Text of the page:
1. Zero Trust Network Access (ZTNA)
  2. Software-Defined Wide-Area Networking (SDWAN)
  3. Network Detection and Response (NDR)
  4. Firewall / Next-Generation Firewall / Unified Threat Management (UTM),
  5. Secure Access Service Edge [SASE]

These sub-segments are built-in security requirements for the management and protection of sensitive machine-generated data.

They are not separate security requirements. Cybersecurity sub-segments within this vertical include Endpoint Protection Platform (EPP), Endpoint Detection and Response (EDR), and Data Loss Prevention (DLP).

Between 2021 and 2026, the Endpoint Security vertical is expected to grow at a compound annual growth rate (CAGR) of 8 percent.

Beyond these rapidly expanding areas, cybersecurity companies are increasingly considering mergers and acquisitions.

Customer data is typically protected by a patchwork of different cybersecurity providers, as most cybersecurity providers specialise in specific verticals. This dynamic can result in costly delays and other potentially damaging inefficiencies.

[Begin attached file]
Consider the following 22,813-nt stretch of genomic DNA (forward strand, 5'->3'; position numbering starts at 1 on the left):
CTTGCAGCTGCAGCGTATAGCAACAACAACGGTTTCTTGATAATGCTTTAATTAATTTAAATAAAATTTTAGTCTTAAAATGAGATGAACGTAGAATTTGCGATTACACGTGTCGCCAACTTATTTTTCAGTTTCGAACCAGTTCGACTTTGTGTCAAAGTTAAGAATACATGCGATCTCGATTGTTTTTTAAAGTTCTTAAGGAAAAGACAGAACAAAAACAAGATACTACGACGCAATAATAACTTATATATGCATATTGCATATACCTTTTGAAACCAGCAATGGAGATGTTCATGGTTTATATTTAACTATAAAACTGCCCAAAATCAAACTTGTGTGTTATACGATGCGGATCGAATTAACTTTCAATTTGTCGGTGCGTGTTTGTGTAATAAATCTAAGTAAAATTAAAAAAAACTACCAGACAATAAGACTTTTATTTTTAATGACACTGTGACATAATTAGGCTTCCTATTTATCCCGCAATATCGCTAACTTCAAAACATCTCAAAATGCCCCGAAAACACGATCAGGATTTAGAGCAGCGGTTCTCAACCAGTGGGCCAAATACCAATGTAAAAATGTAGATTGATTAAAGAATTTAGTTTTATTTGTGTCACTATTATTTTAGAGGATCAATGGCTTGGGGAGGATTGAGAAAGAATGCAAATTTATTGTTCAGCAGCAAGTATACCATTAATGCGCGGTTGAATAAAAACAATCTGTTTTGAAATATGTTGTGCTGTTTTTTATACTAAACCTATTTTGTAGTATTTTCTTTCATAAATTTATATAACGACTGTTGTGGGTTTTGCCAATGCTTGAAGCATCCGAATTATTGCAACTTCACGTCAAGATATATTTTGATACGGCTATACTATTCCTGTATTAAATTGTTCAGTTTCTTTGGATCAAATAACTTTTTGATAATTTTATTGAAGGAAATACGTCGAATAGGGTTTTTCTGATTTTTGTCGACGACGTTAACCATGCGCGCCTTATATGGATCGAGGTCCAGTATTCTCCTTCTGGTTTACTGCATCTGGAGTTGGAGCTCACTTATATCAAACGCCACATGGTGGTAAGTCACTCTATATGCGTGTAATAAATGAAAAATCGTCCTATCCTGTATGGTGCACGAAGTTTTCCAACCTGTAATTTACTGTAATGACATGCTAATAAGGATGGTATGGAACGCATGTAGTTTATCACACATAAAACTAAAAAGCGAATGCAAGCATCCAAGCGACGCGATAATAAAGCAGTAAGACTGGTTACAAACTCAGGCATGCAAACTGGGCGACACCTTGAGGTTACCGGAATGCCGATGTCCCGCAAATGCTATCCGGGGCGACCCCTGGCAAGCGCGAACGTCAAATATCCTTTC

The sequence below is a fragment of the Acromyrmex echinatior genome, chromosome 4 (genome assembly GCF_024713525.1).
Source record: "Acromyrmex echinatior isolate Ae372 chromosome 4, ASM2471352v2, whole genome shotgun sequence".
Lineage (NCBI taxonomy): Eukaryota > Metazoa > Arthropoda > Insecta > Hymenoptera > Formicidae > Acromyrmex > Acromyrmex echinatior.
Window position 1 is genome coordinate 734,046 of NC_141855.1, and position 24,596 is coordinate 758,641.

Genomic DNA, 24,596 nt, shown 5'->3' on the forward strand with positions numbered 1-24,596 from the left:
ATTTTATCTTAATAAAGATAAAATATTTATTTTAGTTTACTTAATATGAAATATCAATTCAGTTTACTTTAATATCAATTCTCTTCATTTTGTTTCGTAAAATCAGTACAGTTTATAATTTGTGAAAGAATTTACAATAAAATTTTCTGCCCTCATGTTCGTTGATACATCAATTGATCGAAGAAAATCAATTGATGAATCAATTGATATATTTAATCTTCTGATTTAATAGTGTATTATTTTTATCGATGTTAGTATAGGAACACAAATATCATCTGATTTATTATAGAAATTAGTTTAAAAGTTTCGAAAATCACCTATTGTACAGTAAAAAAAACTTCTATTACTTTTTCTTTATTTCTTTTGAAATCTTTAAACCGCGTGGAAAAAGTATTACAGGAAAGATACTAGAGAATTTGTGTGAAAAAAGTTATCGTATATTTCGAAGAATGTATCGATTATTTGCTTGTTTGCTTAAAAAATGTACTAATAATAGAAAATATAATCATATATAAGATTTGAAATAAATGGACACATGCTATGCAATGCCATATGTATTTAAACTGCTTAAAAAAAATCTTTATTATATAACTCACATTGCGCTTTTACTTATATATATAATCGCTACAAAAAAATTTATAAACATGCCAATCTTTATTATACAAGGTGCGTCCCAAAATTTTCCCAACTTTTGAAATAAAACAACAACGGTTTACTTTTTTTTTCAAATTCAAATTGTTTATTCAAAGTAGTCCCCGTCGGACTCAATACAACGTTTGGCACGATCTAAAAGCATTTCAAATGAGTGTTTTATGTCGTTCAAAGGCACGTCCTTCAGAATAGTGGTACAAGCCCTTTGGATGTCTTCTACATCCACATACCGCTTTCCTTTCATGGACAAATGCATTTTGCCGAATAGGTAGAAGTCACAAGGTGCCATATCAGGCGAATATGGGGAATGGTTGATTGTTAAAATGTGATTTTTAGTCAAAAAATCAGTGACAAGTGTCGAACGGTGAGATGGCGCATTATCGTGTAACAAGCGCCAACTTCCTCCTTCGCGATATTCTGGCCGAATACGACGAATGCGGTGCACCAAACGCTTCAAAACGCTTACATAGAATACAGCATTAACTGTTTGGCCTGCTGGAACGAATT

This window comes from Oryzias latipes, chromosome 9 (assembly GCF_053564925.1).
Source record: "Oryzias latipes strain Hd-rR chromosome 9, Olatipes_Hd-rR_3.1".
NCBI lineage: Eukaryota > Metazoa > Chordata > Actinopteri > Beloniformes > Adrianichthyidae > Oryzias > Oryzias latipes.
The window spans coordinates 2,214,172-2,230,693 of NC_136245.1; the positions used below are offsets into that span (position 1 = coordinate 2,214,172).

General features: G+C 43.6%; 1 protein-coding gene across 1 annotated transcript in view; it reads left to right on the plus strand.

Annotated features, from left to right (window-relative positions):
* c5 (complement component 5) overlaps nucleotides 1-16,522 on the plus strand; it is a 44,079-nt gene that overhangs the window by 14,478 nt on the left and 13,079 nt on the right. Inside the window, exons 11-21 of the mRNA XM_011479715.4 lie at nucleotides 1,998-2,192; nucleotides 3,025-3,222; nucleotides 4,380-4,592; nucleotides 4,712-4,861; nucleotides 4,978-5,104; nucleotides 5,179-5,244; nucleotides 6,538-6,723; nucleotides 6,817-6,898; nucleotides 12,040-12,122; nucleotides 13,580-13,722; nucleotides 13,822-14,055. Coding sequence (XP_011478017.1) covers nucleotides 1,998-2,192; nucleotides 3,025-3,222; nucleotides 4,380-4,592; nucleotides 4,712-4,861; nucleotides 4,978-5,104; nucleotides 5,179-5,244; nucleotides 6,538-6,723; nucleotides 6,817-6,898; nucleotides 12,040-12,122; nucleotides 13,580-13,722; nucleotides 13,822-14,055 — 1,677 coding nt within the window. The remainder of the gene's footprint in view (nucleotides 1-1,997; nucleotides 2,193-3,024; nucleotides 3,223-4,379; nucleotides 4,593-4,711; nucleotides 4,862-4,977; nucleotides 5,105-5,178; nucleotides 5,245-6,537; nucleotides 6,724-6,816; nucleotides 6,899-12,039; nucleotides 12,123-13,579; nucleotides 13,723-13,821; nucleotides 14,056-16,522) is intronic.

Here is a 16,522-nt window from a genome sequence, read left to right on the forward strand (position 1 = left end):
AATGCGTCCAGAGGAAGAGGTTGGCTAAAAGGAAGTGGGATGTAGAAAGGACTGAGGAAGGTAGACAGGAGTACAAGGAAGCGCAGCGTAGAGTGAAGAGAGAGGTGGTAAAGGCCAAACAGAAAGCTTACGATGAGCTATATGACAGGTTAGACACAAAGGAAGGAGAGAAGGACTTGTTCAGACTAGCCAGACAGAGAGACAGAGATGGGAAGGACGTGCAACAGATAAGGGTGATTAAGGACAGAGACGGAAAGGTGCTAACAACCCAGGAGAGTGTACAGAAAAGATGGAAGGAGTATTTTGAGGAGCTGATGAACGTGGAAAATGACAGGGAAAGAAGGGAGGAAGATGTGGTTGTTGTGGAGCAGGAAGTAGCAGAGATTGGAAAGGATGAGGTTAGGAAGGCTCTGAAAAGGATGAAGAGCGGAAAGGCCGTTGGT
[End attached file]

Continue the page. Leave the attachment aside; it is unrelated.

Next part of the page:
In fact, the average data breach was discovered and contained in 287 days in 2021, according to the National Institute of Standards and Technology.

As part of an effort to improve protection capabilities from beginning to end, several prominent cybersecurity providers were merged and acquired during the year 2021.

The acquisitions of Humio by CrowdStrike Holdings for $352 million and IntSights by Rapid7 for $335 million, respectively, were noteworthy transactions that allowed the companies involved to field more integrated product offerings.

 

The Next Steps For CTOs

More data, spells more breaches

The world's ongoing digital transformation will only increase the likelihood of similar attacks occurring in the future.

The lessons from digital protection in 2021 will help to accelerate the adoption of cybersecurity services by companies, the government and individuals, in the future.

Following the recent financial commitments made to thwart cybercriminals, cybersecurity companies will benefit from the all-round investments in 2022.

 

Long-term investment in cybersecurity will rise

This is forecast to grow at an average CAGR of 24 percent between 2020 and 2026.

 

Endpoint security is important

The explosion of internet-connected devices creates new entry points for hackers.

This increases the difficulty and complexity of effectively managing security for both businesses and individuals alike.

 

IoT will add more security layers

Successful IoT installations only mean multi-layered, end-to-end security.